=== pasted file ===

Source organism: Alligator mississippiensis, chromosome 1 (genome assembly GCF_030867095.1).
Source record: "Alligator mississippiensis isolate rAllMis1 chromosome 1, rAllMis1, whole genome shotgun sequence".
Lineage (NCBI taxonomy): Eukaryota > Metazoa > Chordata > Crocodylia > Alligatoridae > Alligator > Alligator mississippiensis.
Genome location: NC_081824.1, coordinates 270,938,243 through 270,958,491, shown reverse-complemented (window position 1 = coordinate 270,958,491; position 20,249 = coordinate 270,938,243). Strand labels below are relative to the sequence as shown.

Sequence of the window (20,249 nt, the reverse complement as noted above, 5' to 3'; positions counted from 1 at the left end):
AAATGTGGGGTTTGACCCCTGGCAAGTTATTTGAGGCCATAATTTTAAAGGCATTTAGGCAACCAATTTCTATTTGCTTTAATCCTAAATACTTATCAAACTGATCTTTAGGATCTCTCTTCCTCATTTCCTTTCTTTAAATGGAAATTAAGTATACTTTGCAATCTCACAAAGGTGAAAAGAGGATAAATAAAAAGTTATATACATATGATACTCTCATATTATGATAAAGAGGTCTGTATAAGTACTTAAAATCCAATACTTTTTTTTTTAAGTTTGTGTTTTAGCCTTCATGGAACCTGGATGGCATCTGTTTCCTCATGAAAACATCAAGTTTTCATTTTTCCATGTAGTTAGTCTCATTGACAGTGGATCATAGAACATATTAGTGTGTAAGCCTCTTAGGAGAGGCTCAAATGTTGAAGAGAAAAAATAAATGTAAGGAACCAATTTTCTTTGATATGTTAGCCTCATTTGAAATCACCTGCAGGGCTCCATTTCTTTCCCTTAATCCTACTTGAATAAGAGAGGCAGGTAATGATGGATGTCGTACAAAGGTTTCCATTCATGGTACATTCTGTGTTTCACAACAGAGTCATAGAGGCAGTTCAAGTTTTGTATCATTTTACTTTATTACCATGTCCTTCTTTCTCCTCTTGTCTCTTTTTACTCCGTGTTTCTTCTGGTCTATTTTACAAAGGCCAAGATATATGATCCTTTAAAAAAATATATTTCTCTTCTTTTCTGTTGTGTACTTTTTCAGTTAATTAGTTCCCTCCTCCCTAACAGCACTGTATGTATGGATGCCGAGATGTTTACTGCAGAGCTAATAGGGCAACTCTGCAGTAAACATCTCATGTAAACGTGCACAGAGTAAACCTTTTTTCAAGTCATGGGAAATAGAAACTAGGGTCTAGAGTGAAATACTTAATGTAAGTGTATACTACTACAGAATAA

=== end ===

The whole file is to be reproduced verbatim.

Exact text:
Source organism: Alligator mississippiensis, chromosome 1 (genome assembly GCF_030867095.1).
Source record: "Alligator mississippiensis isolate rAllMis1 chromosome 1, rAllMis1, whole genome shotgun sequence".
Lineage (NCBI taxonomy): Eukaryota > Metazoa > Chordata > Crocodylia > Alligatoridae > Alligator > Alligator mississippiensis.
Genome location: NC_081824.1, coordinates 270,938,243 through 270,958,491, shown reverse-complemented (window position 1 = coordinate 270,958,491; position 20,249 = coordinate 270,938,243). Strand labels below are relative to the sequence as shown.

Sequence of the window (20,249 nt, the reverse complement as noted above, 5' to 3'; positions counted from 1 at the left end):
AAATGTGGGGTTTGACCCCTGGCAAGTTATTTGAGGCCATAATTTTAAAGGCATTTAGGCAACCAATTTCTATTTGCTTTAATCCTAAATACTTATCAAACTGATCTTTAGGATCTCTCTTCCTCATTTCCTTTCTTTAAATGGAAATTAAGTATACTTTGCAATCTCACAAAGGTGAAAAGAGGATAAATAAAAAGTTATATACATATGATACTCTCATATTATGATAAAGAGGTCTGTATAAGTACTTAAAATCCAATACTTTTTTTTTTAAGTTTGTGTTTTAGCCTTCATGGAACCTGGATGGCATCTGTTTCCTCATGAAAACATCAAGTTTTCATTTTTCCATGTAGTTAGTCTCATTGACAGTGGATCATAGAACATATTAGTGTGTAAGCCTCTTAGGAGAGGCTCAAATGTTGAAGAGAAAAAATAAATGTAAGGAACCAATTTTCTTTGATATGTTAGCCTCATTTGAAATCACCTGCAGGGCTCCATTTCTTTCCCTTAATCCTACTTGAATAAGAGAGGCAGGTAATGATGGATGTCGTACAAAGGTTTCCATTCATGGTACATTCTGTGTTTCACAACAGAGTCATAGAGGCAGTTCAAGTTTTGTATCATTTTACTTTATTACCATGTCCTTCTTTCTCCTCTTGTCTCTTTTTACTCCGTGTTTCTTCTGGTCTATTTTACAAAGGCCAAGATATATGATCCTTTAAAAAAATATATTTCTCTTCTTTTCTGTTGTGTACTTTTTCAGTTAATTAGTTCCCTCCTCCCTAACAGCACTGTATGTATGGATGCCGAGATGTTTACTGCAGAGCTAATAGGGCAACTCTGCAGTAAACATCTCATGTAAACGTGCACAGAGTAAACCTTTTTTCAAGTCATGGGAAATAGAAACTAGGGTCTAGAGTGAAATACTTAATGTAAGTGTATACTACTACAGAATAA